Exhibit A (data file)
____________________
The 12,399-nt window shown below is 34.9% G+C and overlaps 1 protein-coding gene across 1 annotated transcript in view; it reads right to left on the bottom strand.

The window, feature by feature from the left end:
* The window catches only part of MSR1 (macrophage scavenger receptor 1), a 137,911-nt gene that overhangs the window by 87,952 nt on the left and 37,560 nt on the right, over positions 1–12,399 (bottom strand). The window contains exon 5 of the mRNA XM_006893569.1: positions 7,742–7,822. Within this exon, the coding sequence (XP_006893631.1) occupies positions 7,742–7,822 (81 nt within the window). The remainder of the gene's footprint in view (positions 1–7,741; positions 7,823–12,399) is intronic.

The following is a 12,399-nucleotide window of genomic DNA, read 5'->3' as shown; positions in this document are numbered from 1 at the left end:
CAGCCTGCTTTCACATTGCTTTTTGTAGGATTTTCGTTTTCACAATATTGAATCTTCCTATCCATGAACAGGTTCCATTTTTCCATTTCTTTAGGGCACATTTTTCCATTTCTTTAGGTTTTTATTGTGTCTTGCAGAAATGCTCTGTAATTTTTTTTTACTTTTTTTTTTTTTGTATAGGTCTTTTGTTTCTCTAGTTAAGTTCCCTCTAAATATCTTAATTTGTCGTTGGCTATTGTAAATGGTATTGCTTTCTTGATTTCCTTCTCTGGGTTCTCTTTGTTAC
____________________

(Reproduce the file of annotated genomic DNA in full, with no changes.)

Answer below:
The 12,399-nt window shown below is 34.9% G+C and overlaps 1 protein-coding gene across 1 annotated transcript in view; it reads right to left on the bottom strand.

The window, feature by feature from the left end:
* The window catches only part of MSR1 (macrophage scavenger receptor 1), a 137,911-nt gene that overhangs the window by 87,952 nt on the left and 37,560 nt on the right, over positions 1–12,399 (bottom strand). The window contains exon 5 of the mRNA XM_006893569.1: positions 7,742–7,822. Within this exon, the coding sequence (XP_006893631.1) occupies positions 7,742–7,822 (81 nt within the window). The remainder of the gene's footprint in view (positions 1–7,741; positions 7,823–12,399) is intronic.

The following is a 12,399-nucleotide window of genomic DNA, read 5'->3' as shown; positions in this document are numbered from 1 at the left end:
CAGCCTGCTTTCACATTGCTTTTTGTAGGATTTTCGTTTTCACAATATTGAATCTTCCTATCCATGAACAGGTTCCATTTTTCCATTTCTTTAGGGCACATTTTTCCATTTCTTTAGGTTTTTATTGTGTCTTGCAGAAATGCTCTGTAATTTTTTTTTACTTTTTTTTTTTTTGTATAGGTCTTTTGTTTCTCTAGTTAAGTTCCCTCTAAATATCTTAATTTGTCGTTGGCTATTGTAAATGGTATTGCTTTCTTGATTTCCTTCTCTGGGTTCTCTTTGTTAC